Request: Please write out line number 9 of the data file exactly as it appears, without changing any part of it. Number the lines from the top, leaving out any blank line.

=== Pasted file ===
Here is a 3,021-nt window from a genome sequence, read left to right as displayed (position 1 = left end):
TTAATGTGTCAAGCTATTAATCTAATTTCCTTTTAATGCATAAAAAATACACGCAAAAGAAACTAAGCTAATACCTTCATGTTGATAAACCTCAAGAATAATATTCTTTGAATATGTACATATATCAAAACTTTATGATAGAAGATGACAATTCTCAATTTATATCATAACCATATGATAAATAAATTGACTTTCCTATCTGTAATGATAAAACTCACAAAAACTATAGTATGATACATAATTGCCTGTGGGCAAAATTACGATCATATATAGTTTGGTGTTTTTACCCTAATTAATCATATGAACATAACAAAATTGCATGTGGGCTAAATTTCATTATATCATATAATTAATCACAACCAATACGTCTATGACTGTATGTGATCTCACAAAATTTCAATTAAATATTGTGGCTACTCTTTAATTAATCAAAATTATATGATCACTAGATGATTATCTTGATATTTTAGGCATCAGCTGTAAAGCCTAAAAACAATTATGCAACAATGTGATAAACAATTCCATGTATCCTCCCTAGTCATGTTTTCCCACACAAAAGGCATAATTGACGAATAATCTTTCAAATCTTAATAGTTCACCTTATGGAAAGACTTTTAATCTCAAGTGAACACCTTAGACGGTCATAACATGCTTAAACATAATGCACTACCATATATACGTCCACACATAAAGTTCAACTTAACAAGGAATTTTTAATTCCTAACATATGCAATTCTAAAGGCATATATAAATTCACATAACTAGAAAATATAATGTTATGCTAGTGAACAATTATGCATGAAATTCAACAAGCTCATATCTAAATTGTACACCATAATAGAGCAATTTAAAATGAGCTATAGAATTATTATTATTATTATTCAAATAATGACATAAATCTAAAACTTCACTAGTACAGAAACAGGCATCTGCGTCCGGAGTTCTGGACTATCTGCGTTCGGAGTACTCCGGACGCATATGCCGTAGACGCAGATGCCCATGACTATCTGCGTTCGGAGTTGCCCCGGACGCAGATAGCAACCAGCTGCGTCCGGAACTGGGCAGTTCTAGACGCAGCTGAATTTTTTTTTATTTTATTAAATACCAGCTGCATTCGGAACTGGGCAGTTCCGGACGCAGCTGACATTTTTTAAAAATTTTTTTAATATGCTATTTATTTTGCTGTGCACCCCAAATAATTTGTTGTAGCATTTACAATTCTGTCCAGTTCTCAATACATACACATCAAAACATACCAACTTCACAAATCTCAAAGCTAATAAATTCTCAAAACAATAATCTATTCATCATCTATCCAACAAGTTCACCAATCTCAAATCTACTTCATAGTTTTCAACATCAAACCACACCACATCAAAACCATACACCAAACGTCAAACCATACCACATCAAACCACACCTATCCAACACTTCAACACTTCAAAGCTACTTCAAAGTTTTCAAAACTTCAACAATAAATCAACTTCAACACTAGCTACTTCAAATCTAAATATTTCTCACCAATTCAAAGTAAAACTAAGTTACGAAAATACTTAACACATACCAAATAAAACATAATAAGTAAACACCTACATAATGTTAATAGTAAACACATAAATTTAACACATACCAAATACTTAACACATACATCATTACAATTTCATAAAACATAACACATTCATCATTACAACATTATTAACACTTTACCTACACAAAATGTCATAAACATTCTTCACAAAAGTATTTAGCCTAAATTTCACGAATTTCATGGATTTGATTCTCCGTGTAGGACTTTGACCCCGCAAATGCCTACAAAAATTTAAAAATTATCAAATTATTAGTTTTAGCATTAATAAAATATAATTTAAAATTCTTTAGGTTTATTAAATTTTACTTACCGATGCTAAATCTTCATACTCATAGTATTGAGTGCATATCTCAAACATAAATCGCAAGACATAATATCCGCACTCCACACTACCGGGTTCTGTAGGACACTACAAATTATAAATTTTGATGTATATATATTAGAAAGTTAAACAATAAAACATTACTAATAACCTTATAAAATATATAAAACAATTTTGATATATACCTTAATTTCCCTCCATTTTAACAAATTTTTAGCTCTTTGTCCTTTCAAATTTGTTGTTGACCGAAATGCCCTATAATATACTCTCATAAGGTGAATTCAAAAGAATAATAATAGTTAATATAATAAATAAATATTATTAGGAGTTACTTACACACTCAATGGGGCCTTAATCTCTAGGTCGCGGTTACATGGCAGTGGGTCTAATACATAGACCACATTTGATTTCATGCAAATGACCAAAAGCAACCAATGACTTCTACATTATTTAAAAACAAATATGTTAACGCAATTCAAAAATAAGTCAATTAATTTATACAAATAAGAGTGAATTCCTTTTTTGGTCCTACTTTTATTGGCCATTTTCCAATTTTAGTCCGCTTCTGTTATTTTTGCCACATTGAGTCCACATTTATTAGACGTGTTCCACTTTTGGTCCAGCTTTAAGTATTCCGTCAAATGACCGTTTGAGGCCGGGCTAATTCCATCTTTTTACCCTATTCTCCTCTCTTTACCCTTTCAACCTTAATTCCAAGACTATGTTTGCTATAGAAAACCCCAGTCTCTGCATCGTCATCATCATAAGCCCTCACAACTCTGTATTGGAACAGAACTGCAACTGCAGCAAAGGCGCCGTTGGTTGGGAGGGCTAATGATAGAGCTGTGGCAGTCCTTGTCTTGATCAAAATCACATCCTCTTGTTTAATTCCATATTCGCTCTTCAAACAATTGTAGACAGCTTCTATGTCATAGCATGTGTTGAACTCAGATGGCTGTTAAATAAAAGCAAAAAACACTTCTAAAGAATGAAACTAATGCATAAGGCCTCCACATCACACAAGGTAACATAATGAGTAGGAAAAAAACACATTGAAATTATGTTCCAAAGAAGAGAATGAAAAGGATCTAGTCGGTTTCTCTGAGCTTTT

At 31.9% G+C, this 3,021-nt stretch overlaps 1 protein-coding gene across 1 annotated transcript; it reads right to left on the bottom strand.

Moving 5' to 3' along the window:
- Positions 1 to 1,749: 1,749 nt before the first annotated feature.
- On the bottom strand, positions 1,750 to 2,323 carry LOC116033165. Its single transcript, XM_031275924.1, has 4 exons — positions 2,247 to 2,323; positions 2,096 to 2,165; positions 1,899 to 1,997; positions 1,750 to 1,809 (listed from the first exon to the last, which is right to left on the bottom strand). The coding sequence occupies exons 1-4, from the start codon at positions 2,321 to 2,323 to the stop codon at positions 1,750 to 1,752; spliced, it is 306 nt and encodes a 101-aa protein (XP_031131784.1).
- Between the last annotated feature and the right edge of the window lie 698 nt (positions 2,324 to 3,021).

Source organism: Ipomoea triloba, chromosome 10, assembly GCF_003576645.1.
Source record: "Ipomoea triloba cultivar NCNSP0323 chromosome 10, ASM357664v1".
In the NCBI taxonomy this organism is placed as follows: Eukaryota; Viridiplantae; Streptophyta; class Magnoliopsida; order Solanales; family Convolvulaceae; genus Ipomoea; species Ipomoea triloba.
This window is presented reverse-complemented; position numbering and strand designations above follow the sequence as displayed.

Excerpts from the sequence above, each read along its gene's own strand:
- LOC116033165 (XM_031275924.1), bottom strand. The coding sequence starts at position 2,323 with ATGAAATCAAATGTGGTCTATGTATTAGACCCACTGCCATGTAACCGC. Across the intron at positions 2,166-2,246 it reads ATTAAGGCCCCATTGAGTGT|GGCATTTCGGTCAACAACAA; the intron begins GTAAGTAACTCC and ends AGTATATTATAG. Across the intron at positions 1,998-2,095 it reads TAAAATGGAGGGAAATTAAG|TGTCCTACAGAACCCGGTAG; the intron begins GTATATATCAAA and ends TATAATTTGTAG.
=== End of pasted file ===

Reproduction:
Source record: "Ipomoea triloba cultivar NCNSP0323 chromosome 10, ASM357664v1".